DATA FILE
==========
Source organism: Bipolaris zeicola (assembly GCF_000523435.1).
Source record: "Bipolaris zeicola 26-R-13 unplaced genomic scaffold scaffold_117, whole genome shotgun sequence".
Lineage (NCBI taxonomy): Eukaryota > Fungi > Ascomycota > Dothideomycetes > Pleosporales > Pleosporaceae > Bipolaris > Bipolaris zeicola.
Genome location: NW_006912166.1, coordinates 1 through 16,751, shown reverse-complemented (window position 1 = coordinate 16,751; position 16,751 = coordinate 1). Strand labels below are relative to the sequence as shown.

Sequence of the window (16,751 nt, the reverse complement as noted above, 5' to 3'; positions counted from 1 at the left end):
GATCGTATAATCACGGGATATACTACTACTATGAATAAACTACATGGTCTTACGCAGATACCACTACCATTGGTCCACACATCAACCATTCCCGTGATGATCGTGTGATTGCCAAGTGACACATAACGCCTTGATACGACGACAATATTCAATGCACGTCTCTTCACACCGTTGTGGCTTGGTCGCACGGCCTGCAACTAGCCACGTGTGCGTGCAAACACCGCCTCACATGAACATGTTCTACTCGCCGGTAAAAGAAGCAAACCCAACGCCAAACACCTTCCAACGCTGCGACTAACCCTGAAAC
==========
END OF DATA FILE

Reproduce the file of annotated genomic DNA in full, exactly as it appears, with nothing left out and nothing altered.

Source organism: Bipolaris zeicola (assembly GCF_000523435.1).
Source record: "Bipolaris zeicola 26-R-13 unplaced genomic scaffold scaffold_117, whole genome shotgun sequence".
Lineage (NCBI taxonomy): Eukaryota > Fungi > Ascomycota > Dothideomycetes > Pleosporales > Pleosporaceae > Bipolaris > Bipolaris zeicola.
Genome location: NW_006912166.1, coordinates 1 through 16,751, shown reverse-complemented (window position 1 = coordinate 16,751; position 16,751 = coordinate 1). Strand labels below are relative to the sequence as shown.

Sequence of the window (16,751 nt, the reverse complement as noted above, 5' to 3'; positions counted from 1 at the left end):
GATCGTATAATCACGGGATATACTACTACTATGAATAAACTACATGGTCTTACGCAGATACCACTACCATTGGTCCACACATCAACCATTCCCGTGATGATCGTGTGATTGCCAAGTGACACATAACGCCTTGATACGACGACAATATTCAATGCACGTCTCTTCACACCGTTGTGGCTTGGTCGCACGGCCTGCAACTAGCCACGTGTGCGTGCAAACACCGCCTCACATGAACATGTTCTACTCGCCGGTAAAAGAAGCAAACCCAACGCCAAACACCTTCCAACGCTGCGACTAACCCTGAAAC